Book Review: “The Boy King” by Janet Wertman

54464902 (1)In 1547, young Prince Edward is having the time of his life studying and hoping to one day take part in a tournament. He has not a care in the world. That is until his beloved father King Henry VIII passes away, and the 9-year-old boy is now Edward VI, King of England. He must navigate family drama between his older half-sister Mary Tudor and his uncles, Edward and Thomas Seymour while maintaining order throughout the kingdom. To top it all off, he is trying to reform the entire country and convert Catholics into the Protestant faith. His short life and reign are portrayed in Janet Wertman’s third book in The Seymour Saga, “The Boy King”.

I would like to thank Janet Wertman for sending a copy of her latest novel. I have read the first two novels in this saga, “Jane the Quene” and “The Path to Somerset,” so I knew that I wanted to read “The Boy King”. I have not read many novels that feature Edward VI as the protagonist, so I was intrigued by the concept.

Wertman divides her novel between two separate narrators, Edward, and his half-sister Mary. At first, I did not understand why she included Mary in a novel about Edward, but as the story progressed, it became crystal clear. At the heart of this novel is the struggle between Protestantism and Catholicism in England during Edward’s reign. Mary and Edward may seem like opposites when it comes to the religious spectrum, making them mortal enemies, but the way Wertman portrays them shows that they were concerned about each other’s well being, even if they did not understand each other. Mary acts in a motherly role when it comes to her criticism of Edward’s religious changes.

It was not just the rivalry with Mary that Edward had to deal with; there was also the rivalry between his uncles and the men on his Regency council. Edward and Thomas Seymour’s rivalry is legendary and has been portrayed in history books and historical fiction in many different ways. However, what puts Wertman’s narrative of the brothers’ battle for power apart from others is the way that she shows how Edward might have felt about his uncles and their falls from grace. Another court rivalry happening is between his uncle Edward Seymour, 1st Duke of Somerset, and John Dudley, 1st Duke of Northumberland. Each man fights for the right to be the young king’s Lord Protector, which leads to one of them rebelling and being beheaded for treason. It is this execution that will haunt him for the rest of his life. I find it fascinating that throughout this story, Edward is striving to be like his father, yet he mourns for the mother that he never had a chance to meet, Jane Seymour.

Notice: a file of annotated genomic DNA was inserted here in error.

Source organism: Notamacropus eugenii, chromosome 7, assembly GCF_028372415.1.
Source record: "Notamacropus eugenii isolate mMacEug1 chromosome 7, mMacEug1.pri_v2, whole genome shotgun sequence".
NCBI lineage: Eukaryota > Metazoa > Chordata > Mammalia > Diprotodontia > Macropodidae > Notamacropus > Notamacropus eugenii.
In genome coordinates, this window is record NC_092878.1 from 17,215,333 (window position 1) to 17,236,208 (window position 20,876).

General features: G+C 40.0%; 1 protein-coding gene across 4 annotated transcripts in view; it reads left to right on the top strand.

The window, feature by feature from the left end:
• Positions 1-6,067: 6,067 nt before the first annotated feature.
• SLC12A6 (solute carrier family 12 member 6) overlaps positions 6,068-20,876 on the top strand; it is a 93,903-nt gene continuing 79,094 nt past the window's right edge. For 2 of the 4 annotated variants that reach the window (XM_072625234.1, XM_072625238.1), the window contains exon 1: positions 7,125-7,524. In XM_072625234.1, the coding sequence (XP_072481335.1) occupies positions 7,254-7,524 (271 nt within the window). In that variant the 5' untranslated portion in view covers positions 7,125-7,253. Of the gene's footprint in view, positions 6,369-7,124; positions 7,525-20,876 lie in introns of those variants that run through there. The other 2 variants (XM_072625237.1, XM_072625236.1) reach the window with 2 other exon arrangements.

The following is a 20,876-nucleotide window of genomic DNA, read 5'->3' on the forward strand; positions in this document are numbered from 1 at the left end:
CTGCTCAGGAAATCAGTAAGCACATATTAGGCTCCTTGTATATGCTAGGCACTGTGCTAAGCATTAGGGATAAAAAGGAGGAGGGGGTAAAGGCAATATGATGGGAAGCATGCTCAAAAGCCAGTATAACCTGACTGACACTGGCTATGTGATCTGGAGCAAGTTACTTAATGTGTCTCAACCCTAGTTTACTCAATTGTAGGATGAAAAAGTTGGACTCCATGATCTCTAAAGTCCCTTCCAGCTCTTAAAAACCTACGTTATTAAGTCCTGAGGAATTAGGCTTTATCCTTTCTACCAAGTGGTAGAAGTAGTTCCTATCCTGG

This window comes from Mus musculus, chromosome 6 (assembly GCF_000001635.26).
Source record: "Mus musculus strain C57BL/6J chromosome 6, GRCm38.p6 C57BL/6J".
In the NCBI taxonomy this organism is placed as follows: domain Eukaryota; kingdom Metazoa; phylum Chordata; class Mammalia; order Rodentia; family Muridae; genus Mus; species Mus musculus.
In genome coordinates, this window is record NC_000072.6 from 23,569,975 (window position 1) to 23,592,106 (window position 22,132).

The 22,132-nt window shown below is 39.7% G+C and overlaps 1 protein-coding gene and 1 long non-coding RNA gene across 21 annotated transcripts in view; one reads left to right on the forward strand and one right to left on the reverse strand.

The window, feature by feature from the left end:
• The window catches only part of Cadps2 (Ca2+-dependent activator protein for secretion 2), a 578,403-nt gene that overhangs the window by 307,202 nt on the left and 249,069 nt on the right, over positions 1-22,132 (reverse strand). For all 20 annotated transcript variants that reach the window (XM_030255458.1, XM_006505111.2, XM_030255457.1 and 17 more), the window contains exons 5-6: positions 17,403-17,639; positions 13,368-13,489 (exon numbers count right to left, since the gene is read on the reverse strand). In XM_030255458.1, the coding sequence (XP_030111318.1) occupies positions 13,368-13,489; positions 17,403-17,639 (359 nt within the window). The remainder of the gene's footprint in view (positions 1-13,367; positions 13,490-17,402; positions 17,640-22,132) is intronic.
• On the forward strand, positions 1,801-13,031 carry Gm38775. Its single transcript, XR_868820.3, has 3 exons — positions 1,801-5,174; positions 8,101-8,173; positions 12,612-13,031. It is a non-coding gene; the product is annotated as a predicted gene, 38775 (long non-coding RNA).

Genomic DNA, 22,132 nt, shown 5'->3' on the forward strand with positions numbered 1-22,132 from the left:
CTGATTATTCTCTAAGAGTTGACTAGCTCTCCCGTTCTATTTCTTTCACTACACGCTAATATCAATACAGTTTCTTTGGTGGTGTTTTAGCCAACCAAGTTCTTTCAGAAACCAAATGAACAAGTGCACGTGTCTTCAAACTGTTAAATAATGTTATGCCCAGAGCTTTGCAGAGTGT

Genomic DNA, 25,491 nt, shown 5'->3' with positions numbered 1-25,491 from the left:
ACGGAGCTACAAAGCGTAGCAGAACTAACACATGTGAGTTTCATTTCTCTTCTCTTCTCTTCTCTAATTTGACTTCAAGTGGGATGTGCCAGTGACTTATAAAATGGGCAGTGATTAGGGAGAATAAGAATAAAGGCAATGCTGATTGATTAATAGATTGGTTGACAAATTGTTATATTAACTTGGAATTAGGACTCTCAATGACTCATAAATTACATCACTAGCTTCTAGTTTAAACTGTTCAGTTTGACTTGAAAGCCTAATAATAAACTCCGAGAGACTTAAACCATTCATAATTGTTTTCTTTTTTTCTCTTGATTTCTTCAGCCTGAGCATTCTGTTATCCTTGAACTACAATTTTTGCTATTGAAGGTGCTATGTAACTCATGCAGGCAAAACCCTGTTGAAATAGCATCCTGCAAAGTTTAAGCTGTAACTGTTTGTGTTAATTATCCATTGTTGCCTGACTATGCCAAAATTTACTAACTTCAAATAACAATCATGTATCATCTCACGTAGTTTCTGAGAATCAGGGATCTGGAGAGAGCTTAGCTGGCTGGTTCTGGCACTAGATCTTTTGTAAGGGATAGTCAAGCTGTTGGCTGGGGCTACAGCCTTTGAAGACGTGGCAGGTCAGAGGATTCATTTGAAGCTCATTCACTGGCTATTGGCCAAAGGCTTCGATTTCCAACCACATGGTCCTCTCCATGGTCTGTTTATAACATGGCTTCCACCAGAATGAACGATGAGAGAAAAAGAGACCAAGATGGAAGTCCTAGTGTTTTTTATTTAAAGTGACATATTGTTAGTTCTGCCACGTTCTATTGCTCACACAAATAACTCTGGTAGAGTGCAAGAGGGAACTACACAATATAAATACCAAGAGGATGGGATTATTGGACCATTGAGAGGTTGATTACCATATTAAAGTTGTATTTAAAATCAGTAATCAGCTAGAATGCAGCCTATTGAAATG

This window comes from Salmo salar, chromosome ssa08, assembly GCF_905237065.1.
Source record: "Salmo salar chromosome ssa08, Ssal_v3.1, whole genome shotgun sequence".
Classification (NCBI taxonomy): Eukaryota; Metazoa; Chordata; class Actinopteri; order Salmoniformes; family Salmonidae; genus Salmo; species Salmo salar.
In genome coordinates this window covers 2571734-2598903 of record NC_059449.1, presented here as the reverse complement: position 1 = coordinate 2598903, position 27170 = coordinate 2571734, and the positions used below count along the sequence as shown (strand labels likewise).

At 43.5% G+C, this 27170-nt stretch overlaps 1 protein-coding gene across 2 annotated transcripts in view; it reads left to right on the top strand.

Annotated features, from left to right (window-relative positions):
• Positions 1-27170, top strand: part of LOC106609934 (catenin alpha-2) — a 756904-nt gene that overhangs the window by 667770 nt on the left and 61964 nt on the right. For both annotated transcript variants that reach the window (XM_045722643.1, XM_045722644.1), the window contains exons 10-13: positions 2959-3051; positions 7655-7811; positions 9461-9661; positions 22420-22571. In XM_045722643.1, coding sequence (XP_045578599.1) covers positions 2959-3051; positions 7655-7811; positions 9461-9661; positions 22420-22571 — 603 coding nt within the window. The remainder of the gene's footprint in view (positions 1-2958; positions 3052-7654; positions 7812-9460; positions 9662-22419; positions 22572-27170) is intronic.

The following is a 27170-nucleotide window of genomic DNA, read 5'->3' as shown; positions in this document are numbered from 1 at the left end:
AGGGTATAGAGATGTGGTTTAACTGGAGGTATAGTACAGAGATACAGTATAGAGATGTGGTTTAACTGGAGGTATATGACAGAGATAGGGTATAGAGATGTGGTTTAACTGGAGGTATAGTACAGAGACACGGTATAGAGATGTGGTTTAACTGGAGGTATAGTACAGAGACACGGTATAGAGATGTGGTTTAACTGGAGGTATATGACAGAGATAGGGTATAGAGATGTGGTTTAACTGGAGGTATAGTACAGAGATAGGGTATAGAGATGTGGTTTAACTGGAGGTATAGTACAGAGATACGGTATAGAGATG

The conclusion to The Seymour Saga is a sheer delight. Wertman has described the rise and the fall of the Seymour family in the Tudor dynasty masterfully. Throughout this novel, you witness Edward growing from a timid boy who has to rely on others to a proud and confident king who knows exactly what he wants for his kingdom. I think that what Wertman has created with her Seymour Saga is a magnificent window into the lives of the Seymour family, and “The Boy King” is the piece de resistance of the entire series. If you have enjoyed The Seymour Saga so far or you want a stand-alone novel about Edward VI, “The Boy King” by Janet Wertman is the perfect novel for you to read.

Book Review: “Jane the Quene” by Janet Wertman

513yHRNsuFLHenry VIII may have had six wives, but only one could give him the desired son that he wanted. She was kind, demure and everything that Henry VIII’s second wife Anne Boleyn was not. Her name was Jane Seymour, Henry’s third wife. Sadly, she is often remembered for the birth of her son and her death. However, there was a lot more to Jane’s story than the ending. What was her relationship with her family like? How did she fall in love with the King? And how was her relationship with her romantic rival, Anne Boleyn? These are just some of the questions that Janet Wertman strives to answer in her first novel of her new Seymour Saga called, “Jane the Quene”.

I would like to thank Janet Wertman for sending me a copy of “Jane the Quene”. This was a delightful read and a fantastic start to the Seymour Saga.

Wertman begins her book with a prologue of Jane Seymour entering the services of Henry’s first wife Catherine of Aragon. In this opening scene, we begin to see a rivalry bloom between Jane and her cousins Anne and Mary Boleyn. After Catherine and Henry divorce, Anne Boleyn becomes Queen and Jane Seymour is in the services of the new queen, hoping to help and serve while looking for a husband. Her brother Edward does not think that having Jane in court is really working to help her find a husband. He wants to send her home so that her younger sister can possibly find a husband, but things change when King Henry VIII and Anne Boleyn visit Wolf Hall. Wertman description of how the king and Jane become friends during this visit is rather charming and very natural. Jane tries to ignore the king’s interest in her, but Henry can’t forget the kind and demure nature of Jane and eventually, the two fall in love, even though Henry is still married to Anne.